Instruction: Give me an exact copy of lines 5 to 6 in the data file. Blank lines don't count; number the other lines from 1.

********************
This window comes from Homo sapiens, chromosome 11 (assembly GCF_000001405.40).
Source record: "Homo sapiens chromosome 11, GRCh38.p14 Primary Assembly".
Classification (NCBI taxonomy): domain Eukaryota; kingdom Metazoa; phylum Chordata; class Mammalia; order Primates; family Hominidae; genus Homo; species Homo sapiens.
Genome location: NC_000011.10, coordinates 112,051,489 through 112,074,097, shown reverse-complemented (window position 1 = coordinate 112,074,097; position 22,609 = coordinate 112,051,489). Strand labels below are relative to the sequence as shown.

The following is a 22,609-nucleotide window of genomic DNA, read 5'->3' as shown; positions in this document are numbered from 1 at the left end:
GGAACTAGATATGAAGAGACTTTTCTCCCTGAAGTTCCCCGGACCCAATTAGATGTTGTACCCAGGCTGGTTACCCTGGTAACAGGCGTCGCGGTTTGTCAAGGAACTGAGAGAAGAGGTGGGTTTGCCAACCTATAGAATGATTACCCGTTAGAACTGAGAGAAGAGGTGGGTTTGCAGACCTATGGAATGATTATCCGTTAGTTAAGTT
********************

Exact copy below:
The following is a 22,609-nucleotide window of genomic DNA, read 5'->3' as shown; positions in this document are numbered from 1 at the left end:
GGAACTAGATATGAAGAGACTTTTCTCCCTGAAGTTCCCCGGACCCAATTAGATGTTGTACCCAGGCTGGTTACCCTGGTAACAGGCGTCGCGGTTTGTCAAGGAACTGAGAGAAGAGGTGGGTTTGCCAACCTATAGAATGATTACCCGTTAGAACTGAGAGAAGAGGTGGGTTTGCAGACCTATGGAATGATTATCCGTTAGTTAAGTT